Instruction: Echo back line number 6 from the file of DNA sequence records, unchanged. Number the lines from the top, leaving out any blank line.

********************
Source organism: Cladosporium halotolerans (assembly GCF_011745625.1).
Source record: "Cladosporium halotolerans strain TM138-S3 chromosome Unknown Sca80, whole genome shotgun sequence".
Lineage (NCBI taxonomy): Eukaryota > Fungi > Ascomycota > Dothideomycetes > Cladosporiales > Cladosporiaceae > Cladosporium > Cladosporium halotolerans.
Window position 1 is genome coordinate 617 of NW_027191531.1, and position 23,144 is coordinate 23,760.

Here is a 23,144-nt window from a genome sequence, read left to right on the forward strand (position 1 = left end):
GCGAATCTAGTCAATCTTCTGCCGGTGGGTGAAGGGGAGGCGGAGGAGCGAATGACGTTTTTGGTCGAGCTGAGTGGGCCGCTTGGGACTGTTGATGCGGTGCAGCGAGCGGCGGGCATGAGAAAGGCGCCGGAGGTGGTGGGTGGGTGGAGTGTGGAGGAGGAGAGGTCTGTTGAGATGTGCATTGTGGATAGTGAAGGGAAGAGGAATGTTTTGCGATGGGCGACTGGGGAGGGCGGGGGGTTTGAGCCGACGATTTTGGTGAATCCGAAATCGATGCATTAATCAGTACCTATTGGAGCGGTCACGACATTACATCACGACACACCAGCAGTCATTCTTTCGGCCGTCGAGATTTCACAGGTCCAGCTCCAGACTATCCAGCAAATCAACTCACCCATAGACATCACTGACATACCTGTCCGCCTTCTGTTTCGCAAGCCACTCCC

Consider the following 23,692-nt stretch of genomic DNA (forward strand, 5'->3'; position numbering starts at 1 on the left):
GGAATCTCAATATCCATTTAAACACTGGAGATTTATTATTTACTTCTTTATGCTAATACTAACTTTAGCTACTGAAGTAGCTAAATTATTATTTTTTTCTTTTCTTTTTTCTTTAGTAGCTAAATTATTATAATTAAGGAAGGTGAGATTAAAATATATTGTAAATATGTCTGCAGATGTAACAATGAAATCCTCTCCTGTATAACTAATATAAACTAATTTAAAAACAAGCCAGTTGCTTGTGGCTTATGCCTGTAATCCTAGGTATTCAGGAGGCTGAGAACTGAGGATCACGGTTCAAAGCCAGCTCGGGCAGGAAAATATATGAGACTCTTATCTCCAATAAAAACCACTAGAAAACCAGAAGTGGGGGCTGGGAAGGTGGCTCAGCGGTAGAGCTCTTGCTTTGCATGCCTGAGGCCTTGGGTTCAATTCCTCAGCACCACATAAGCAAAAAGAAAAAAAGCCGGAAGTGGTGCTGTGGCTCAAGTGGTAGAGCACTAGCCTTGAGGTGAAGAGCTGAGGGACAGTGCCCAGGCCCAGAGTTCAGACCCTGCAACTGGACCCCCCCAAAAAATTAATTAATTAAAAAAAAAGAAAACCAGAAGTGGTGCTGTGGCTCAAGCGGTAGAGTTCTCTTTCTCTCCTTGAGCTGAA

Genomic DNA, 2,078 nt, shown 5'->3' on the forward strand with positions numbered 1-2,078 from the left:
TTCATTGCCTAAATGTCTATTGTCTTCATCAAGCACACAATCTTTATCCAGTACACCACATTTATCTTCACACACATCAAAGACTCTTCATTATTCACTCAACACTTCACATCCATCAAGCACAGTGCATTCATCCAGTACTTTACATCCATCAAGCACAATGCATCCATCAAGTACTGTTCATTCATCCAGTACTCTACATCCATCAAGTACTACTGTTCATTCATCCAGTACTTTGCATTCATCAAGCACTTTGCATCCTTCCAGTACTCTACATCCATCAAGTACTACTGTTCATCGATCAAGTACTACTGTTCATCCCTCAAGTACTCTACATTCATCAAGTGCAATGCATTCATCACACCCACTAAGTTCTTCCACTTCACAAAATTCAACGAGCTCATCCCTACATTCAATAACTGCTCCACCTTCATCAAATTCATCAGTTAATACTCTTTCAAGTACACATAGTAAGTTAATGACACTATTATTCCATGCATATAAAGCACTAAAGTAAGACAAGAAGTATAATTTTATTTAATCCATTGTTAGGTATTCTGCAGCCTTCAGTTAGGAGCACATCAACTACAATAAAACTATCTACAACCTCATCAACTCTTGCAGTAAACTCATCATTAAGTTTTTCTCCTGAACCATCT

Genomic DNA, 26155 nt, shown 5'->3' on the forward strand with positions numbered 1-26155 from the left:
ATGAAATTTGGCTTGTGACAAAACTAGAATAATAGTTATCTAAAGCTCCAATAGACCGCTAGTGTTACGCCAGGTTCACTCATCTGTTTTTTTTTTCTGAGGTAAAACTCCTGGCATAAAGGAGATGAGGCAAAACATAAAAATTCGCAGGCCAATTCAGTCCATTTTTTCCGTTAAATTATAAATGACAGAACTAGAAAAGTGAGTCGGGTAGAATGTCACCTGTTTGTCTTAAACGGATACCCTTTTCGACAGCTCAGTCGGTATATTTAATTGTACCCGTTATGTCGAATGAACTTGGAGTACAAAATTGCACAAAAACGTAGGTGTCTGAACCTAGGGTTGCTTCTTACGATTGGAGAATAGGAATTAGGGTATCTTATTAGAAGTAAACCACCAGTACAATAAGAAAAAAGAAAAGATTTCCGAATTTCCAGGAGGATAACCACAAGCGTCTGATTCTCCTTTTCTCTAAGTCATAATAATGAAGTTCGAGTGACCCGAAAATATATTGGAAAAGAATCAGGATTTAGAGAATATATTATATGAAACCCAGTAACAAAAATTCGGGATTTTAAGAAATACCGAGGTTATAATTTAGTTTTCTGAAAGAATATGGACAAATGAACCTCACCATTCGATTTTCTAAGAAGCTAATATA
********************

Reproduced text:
GCGAATCTAGTCAATCTTCTGCCGGTGGGTGAAGGGGAGGCGGAGGAGCGAATGACGTTTTTGGTCGAGCTGAGTGGGCCGCTTGGGACTGTTGATGCGGTGCAGCGAGCGGCGGGCATGAGAAAGGCGCCGGAGGTGGTGGGTGGGTGGAGTGTGGAGGAGGAGAGGTCTGTTGAGATGTGCATTGTGGATAGTGAAGGGAAGAGGAATGTTTTGCGATGGGCGACTGGGGAGGGCGGGGGGTTTGAGCCGACGATTTTGGTGAATCCGAAATCGATGCATTAATCAGTACCTATTGGAGCGGTCACGACATTACATCACGACACACCAGCAGTCATTCTTTCGGCCGTCGAGATTTCACAGGTCCAGCTCCAGACTATCCAGCAAATCAACTCACCCATAGACATCACTGACATACCTGTCCGCCTTCTGTTTCGCAAGCCACTCCC